Financial Data
Updated 30 Sep 2020


Brochures that bring home the bacon

A well-put together marketing brochure is a tangible leave-behind that can sometimes persuade prospective customers to buy your product before they have even seen it.


02 April 2012  Share  0 comments  Print


All the answers to your unique business lifestage questions

A poorly designed or unprofessional looking brochure, however, could stop them even asking for a quote. Here's how to get it right.

Use these guidelines to make sure that your brochures are worth the paper they are printed on.

  • A marketing brochure is your salesperson in print. Use the content to "walk" your customer through the selling steps. Grab their attention, attract their interest and then call for action, eg, by asking for more information, inviting them to visit your store personally, or asking them to fill in an order form.
  • Present the information from the reader's point of view - why would they be interested in your product?
  • Make sure you include what they want to know. If low prices are what make your offering unique, include these in your brochure.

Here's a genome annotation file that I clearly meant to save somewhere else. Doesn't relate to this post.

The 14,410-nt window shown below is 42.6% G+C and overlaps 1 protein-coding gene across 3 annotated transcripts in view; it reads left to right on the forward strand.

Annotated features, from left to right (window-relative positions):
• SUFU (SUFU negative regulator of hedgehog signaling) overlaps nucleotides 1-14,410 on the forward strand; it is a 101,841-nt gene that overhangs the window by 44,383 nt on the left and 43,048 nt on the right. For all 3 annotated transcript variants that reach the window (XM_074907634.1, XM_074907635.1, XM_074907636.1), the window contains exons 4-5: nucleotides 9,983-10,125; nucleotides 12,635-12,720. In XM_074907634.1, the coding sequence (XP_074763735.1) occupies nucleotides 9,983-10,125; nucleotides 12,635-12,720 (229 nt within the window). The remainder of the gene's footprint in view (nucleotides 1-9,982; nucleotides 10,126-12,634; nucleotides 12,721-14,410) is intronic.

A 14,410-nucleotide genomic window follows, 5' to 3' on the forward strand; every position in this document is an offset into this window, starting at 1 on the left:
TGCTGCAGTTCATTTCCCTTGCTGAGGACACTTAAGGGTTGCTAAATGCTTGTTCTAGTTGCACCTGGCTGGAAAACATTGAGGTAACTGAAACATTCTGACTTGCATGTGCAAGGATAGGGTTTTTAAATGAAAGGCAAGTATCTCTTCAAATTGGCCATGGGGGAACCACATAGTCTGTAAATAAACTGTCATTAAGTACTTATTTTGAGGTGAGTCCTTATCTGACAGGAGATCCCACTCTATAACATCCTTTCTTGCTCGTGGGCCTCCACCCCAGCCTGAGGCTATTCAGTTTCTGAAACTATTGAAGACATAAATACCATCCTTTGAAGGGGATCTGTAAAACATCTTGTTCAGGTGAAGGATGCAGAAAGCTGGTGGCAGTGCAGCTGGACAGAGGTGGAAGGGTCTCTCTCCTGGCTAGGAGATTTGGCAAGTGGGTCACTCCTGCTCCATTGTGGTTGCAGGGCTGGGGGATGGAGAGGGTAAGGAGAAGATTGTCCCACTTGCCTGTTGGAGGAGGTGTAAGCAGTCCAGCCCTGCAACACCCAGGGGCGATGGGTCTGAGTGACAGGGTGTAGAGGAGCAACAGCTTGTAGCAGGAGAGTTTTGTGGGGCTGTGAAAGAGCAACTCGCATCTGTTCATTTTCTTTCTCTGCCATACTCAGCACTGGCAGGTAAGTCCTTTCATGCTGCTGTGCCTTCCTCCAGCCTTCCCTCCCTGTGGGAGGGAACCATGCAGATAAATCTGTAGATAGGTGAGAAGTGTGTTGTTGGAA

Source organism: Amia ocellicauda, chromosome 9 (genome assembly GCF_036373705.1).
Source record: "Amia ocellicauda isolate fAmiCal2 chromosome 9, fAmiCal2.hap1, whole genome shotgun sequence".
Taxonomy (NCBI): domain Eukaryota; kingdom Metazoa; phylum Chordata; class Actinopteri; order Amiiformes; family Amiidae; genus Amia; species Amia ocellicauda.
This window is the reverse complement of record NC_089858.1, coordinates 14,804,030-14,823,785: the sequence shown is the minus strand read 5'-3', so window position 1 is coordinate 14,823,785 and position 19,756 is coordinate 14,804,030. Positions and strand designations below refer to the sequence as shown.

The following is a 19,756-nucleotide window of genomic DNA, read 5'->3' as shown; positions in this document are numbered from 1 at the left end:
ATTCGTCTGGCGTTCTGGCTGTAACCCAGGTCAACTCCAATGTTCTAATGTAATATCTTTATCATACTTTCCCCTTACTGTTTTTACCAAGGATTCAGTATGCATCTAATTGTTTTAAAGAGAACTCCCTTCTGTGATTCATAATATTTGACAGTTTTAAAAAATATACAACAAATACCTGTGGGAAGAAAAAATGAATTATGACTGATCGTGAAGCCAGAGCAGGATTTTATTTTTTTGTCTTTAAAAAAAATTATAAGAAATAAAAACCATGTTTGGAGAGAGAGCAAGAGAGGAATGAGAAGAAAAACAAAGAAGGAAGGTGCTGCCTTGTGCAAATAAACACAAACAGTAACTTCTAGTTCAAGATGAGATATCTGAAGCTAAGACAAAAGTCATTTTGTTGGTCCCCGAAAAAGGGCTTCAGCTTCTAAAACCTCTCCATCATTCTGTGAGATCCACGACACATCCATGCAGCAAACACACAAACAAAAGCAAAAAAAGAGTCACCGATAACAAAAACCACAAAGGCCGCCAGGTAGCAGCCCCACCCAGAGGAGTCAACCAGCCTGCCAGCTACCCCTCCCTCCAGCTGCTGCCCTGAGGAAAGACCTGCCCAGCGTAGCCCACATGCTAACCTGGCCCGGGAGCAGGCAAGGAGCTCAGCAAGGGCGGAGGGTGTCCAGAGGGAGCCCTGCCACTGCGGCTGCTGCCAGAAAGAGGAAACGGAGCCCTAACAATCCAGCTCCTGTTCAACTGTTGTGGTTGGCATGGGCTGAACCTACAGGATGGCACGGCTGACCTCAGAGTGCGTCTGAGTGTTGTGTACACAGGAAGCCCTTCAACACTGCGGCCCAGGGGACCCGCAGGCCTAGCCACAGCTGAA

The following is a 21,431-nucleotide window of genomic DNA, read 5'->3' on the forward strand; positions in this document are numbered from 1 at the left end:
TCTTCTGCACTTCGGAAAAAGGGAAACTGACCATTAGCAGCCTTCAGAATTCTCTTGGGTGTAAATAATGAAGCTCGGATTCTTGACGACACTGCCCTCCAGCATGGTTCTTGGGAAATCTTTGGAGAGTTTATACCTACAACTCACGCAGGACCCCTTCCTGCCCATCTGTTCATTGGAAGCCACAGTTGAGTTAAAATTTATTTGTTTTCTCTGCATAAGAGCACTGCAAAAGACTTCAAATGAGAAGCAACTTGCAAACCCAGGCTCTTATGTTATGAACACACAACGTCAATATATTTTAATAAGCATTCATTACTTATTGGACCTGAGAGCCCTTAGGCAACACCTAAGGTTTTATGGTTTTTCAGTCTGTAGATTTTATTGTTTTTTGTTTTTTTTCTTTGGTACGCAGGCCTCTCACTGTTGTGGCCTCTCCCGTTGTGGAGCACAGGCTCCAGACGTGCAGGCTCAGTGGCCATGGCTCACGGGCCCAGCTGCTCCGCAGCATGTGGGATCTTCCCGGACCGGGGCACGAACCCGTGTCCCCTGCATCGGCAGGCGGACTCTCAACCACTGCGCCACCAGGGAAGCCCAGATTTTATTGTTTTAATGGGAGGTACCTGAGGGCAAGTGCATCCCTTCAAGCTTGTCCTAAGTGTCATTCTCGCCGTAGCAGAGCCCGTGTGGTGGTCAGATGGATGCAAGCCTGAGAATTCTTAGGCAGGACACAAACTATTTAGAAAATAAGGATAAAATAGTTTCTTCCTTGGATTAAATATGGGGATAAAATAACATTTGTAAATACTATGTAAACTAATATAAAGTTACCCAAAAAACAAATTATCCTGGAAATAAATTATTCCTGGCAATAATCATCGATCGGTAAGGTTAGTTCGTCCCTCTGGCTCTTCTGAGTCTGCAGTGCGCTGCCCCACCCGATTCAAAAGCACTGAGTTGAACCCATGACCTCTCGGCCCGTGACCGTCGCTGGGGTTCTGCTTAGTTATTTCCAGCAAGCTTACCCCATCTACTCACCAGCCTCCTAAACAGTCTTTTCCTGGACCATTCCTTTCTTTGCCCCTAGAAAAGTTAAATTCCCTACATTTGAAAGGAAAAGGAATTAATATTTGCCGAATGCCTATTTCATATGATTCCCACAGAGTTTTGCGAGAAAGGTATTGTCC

• Make the front cover irresistible so they can't help but open it, eg, "Here's how to cut your tax bill in half …"
  • Use colour for emphasis and photographs, visuals or graphs to illustrate your offering. Boxes help to break up information into bite-size chunks (as done on this page), but don't overdo it. Brochures that are too busy become difficult to read.
  • Be different - who says a brochure has to be A4 size? Design it in a shape that relates to your product. Make it square, or fold it in an unusual way.
  • A brochure is a one-on-one marketing opportunity.
  • Finally - check, double-check and triple-check it. Spelling mistakes or errors will make you look very unprofessional, very quickly.
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